January 14, 2009
Thank you, Mr. President.
Members, it’s been a long day. I appreciate this body more than you’ll ever know in the way it goes about its business.
But let’s take a step back for just a minute. This whole big fight is over really a procedure, a technical maneuver, a technical matter. In other words, it’s a really complicated thing that I think most folks would find rather boring.
So if you don’t serve in the Texas Senate, if you’re just a Texan who’s interested in this, you’re going to go to a computer. You’ll pull up Google, and you’ll type in “Texas Senate two-thirds rule.” The very first thing that’ll come up is a page from our very own Legislative Reference Library website. And here’s what that page, our official government explanation about what we do, says:
“Though it has been set aside on rare occasions, this practice – known as the “two-thirds rule” – has been an honored tradition in the Senate. Among other things, it is generally acknowledged that the Senate’s two-thirds rule fosters civility, a willingness to compromise, and a spirit of bipartisanship.”
Before we vote, and certainly before we leave here, we need to figure out what that next sentence will be. We should think about what the history books are going to say about what’s going to happen today.
In my view, the proposed corruption of the historic two-thirds rule would create a special class of bills – a special class of bills that the normal rules don’t apply to. As has been pointed out today, if a partisan bill, such as a redistricting bill or a voter ID bill, is introduced under the old rules, the President of the Senate, the Lieutenant Governor, may refer that bill to a Committee of the Whole.
It can go to a Committee of the Whole so that the Committee of the Whole – the entire Senate – can engage in the process that Senator Williams has referred to during the course of the day: to build coalitions, to build compromise, to debate, to discuss, to try to figure out how we can get to two-thirds.
This special class of bills – yesterday, it included redistricting; today it just includes voter ID – but that special class of bills doesn’t include children’s health needs. It doesn’t include methods for making college affordable for Texans. It doesn’t include help on growing high utility bills.
That so-called special class doesn’t include relief from insurance bills or predatory insurance companies. It doesn’t include protection of the environment, or laws that would stimulate our economy, create a single job, or increase the wages of working Texans.
All this special class of bills includes are purely partisan bills aimed, really, at preserving power.
Texans, I believe, have a justifiable right in 2009, they have a justifiable right and reason to ask why state government is failing them.
Why are they seeing skyrocketing tuition increases. Why are they seeing skyrocketing insurance bills and utility bills.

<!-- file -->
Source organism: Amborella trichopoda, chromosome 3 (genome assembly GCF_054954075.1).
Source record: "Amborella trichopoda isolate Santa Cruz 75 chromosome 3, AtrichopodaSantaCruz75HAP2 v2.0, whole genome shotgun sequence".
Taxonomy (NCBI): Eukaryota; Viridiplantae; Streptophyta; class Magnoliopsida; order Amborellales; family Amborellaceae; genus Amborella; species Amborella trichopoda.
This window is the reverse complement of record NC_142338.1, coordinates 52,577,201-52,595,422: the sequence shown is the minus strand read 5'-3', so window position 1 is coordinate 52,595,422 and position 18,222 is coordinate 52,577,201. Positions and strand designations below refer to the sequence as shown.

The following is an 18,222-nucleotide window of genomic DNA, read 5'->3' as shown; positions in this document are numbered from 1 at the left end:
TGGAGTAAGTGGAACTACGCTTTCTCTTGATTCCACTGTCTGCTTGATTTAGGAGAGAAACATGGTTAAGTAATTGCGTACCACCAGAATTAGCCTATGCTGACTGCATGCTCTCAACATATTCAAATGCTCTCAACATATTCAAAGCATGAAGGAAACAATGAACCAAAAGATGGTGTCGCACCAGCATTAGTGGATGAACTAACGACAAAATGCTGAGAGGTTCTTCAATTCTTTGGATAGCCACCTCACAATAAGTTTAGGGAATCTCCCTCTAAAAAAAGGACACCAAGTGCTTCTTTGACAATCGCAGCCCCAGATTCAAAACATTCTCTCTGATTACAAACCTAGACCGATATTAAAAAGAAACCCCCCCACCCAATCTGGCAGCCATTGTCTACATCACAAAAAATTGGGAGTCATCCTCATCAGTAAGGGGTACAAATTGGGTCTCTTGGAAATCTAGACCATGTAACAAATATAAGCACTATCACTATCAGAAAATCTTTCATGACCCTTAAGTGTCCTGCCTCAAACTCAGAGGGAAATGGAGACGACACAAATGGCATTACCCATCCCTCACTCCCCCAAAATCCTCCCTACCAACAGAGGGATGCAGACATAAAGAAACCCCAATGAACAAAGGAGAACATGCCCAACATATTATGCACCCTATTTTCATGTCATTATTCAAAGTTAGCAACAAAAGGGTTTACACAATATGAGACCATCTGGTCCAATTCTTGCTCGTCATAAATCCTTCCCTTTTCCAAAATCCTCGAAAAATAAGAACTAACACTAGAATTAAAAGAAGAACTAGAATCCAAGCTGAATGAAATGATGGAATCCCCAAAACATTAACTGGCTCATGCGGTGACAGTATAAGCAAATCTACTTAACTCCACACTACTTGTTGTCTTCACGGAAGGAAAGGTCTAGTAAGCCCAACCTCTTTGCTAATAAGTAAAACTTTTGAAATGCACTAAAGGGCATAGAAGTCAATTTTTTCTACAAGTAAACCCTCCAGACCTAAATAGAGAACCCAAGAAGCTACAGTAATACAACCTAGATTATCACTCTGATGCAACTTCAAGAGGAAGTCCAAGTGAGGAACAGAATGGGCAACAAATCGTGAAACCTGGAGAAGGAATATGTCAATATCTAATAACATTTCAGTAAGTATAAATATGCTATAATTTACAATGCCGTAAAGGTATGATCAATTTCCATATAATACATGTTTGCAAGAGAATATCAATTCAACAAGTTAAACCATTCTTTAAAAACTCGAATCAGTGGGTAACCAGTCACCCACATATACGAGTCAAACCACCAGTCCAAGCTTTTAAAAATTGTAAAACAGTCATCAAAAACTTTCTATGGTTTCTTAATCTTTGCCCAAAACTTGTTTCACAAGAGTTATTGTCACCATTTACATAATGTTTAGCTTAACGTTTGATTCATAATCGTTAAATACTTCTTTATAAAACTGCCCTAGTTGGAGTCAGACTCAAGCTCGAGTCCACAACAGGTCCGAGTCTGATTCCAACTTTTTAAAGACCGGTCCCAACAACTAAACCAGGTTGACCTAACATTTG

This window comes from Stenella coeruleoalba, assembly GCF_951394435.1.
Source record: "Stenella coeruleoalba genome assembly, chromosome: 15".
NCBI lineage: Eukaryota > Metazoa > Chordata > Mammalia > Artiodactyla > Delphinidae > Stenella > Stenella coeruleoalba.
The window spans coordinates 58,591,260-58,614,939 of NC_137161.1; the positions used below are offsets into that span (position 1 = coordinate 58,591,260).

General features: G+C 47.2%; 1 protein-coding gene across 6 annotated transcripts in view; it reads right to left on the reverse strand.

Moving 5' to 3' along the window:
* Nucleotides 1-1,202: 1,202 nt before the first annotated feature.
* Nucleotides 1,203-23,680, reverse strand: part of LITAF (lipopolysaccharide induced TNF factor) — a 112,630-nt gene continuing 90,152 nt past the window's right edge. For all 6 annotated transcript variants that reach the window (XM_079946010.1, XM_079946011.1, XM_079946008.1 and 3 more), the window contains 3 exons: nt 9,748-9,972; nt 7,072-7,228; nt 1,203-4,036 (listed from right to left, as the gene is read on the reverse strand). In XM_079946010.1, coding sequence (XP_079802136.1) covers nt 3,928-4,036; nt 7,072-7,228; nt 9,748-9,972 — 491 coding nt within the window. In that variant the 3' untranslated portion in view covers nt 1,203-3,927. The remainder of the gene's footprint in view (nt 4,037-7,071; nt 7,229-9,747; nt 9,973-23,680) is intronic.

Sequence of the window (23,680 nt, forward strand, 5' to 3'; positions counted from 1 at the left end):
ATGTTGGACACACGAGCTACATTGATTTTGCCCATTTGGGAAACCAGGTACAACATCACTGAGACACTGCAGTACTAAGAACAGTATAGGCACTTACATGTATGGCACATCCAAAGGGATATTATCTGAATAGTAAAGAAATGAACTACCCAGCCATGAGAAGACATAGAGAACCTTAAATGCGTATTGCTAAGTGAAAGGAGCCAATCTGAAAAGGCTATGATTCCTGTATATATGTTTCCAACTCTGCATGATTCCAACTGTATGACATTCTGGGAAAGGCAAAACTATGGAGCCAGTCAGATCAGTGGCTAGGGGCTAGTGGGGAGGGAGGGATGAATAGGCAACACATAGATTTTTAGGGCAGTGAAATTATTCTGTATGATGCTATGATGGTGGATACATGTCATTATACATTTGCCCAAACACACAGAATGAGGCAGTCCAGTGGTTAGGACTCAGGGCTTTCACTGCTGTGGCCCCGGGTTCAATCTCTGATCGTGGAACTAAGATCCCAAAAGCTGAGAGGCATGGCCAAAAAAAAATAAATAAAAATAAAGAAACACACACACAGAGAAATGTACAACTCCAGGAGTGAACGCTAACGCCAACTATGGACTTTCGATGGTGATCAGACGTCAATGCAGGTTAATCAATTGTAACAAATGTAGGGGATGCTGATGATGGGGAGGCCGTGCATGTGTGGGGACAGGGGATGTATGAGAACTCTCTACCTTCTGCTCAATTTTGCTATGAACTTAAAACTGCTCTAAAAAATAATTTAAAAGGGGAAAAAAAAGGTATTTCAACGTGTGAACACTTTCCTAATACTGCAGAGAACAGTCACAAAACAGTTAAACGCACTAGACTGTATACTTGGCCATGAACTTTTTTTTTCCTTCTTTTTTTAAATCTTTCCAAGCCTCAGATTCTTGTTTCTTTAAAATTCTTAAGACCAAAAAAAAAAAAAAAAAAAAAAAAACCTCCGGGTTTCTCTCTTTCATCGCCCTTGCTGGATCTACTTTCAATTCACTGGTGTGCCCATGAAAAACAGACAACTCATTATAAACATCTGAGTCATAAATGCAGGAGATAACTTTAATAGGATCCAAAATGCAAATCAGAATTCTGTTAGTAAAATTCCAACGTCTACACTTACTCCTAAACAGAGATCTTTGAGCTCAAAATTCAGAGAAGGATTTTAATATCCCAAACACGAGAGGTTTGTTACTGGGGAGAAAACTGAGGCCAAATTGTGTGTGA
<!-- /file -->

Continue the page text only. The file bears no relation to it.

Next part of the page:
Why are they having to fear a declining economy? But also, why do we have such corruption at the TYC? Why is the federal government looking so strongly at our state schools?
Why are they choking in traffic congestion? And why have there been failures of our primary public safety agency?
And the answer may be that it is because state government appears to be more concerned with protecting partisan rule than governing to protect the people.
We can be candid – these bills are the most partisan and political things on our agenda. These aren’t the things that matter to ordinary, hard-working Texans. And frankly, if they made enough sense that they could pass in the way that every other bill is passed by the Texas Senate, then we wouldn’t be here talking about this.
They have not passed because so far they can’t, or shouldn’t, be able to build a coalition around those bills. And we’ve heard today discussion of hate crimes legislation and other pieces of legislation that originally couldn’t build that coalition – but over time, through debate, and discussion, and people changing their minds, and compromise – at some point, they did.
But these bills can’t, or the people carrying them won’t make those coalitions, and so they haven’t done it yet.
And make no mistake, we aren’t here fighting about this today because it’s just the right thing to do to have these kinds of bills. We’re fighting about this because it’s the only way these bills can pass. The only way these bills can pass is to somehow make them a special category of bills. These issues are too partisan to be considered under normal procedures.
I believe that this will be the full and final victory of politics over policy on this issue. We need to remember – it’s been a long day, but history’s going to look at this day.
It will remember the cooperation and bipartisanship that protected Texans, that blocked bad ideas and, by rule, forced us to work together – forced us to work together in a bipartisan manner.
History will look, clear-eyed and cold, at bitter partisan issues like this that have nothing to do with the struggles of middle-class Texans.
And I believe it will judge all of the back-biting, the bickering, and the gridlock that the Senate should fear if it gives up the best part of itself by creating a special class of bills that corrupts the two-thirds rule that we all at least say we believe in.
Members, I encourage you, set your priorities and vote against this resolution.